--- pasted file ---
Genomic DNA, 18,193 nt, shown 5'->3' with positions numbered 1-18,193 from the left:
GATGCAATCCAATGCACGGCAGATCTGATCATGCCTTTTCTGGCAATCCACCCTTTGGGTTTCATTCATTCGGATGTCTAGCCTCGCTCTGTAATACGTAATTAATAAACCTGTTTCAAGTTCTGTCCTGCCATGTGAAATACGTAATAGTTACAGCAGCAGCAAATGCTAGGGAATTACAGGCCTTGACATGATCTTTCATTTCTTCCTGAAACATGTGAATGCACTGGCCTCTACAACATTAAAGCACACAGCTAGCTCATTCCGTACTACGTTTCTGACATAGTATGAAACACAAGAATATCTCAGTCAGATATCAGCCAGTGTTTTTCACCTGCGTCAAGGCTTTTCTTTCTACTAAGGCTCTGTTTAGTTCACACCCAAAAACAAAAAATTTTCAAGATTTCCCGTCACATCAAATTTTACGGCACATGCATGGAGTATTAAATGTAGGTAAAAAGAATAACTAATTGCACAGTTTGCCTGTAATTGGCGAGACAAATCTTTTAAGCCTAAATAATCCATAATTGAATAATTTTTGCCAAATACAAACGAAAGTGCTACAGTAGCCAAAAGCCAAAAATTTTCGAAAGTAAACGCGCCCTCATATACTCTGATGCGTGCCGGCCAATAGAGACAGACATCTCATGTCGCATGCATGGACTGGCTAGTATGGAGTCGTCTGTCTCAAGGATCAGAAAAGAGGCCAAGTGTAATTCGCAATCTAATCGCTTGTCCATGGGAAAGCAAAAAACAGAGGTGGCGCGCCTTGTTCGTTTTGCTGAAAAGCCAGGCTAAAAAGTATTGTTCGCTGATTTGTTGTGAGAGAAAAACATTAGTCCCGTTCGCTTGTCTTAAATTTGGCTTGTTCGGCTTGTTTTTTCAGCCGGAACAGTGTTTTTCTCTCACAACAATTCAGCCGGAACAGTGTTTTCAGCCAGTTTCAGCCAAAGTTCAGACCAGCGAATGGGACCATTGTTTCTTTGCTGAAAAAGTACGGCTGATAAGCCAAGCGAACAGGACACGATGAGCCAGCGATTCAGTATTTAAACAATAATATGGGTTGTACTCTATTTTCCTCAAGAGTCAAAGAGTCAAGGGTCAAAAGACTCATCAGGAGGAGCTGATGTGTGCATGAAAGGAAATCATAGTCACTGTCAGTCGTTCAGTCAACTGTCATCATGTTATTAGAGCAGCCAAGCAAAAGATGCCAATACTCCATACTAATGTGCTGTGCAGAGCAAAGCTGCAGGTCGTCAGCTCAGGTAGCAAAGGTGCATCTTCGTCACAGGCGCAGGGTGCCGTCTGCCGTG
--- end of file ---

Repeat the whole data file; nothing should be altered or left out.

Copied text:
Genomic DNA, 18,193 nt, shown 5'->3' with positions numbered 1-18,193 from the left:
GATGCAATCCAATGCACGGCAGATCTGATCATGCCTTTTCTGGCAATCCACCCTTTGGGTTTCATTCATTCGGATGTCTAGCCTCGCTCTGTAATACGTAATTAATAAACCTGTTTCAAGTTCTGTCCTGCCATGTGAAATACGTAATAGTTACAGCAGCAGCAAATGCTAGGGAATTACAGGCCTTGACATGATCTTTCATTTCTTCCTGAAACATGTGAATGCACTGGCCTCTACAACATTAAAGCACACAGCTAGCTCATTCCGTACTACGTTTCTGACATAGTATGAAACACAAGAATATCTCAGTCAGATATCAGCCAGTGTTTTTCACCTGCGTCAAGGCTTTTCTTTCTACTAAGGCTCTGTTTAGTTCACACCCAAAAACAAAAAATTTTCAAGATTTCCCGTCACATCAAATTTTACGGCACATGCATGGAGTATTAAATGTAGGTAAAAAGAATAACTAATTGCACAGTTTGCCTGTAATTGGCGAGACAAATCTTTTAAGCCTAAATAATCCATAATTGAATAATTTTTGCCAAATACAAACGAAAGTGCTACAGTAGCCAAAAGCCAAAAATTTTCGAAAGTAAACGCGCCCTCATATACTCTGATGCGTGCCGGCCAATAGAGACAGACATCTCATGTCGCATGCATGGACTGGCTAGTATGGAGTCGTCTGTCTCAAGGATCAGAAAAGAGGCCAAGTGTAATTCGCAATCTAATCGCTTGTCCATGGGAAAGCAAAAAACAGAGGTGGCGCGCCTTGTTCGTTTTGCTGAAAAGCCAGGCTAAAAAGTATTGTTCGCTGATTTGTTGTGAGAGAAAAACATTAGTCCCGTTCGCTTGTCTTAAATTTGGCTTGTTCGGCTTGTTTTTTCAGCCGGAACAGTGTTTTTCTCTCACAACAATTCAGCCGGAACAGTGTTTTCAGCCAGTTTCAGCCAAAGTTCAGACCAGCGAATGGGACCATTGTTTCTTTGCTGAAAAAGTACGGCTGATAAGCCAAGCGAACAGGACACGATGAGCCAGCGATTCAGTATTTAAACAATAATATGGGTTGTACTCTATTTTCCTCAAGAGTCAAAGAGTCAAGGGTCAAAAGACTCATCAGGAGGAGCTGATGTGTGCATGAAAGGAAATCATAGTCACTGTCAGTCGTTCAGTCAACTGTCATCATGTTATTAGAGCAGCCAAGCAAAAGATGCCAATACTCCATACTAATGTGCTGTGCAGAGCAAAGCTGCAGGTCGTCAGCTCAGGTAGCAAAGGTGCATCTTCGTCACAGGCGCAGGGTGCCGTCTGCCGTG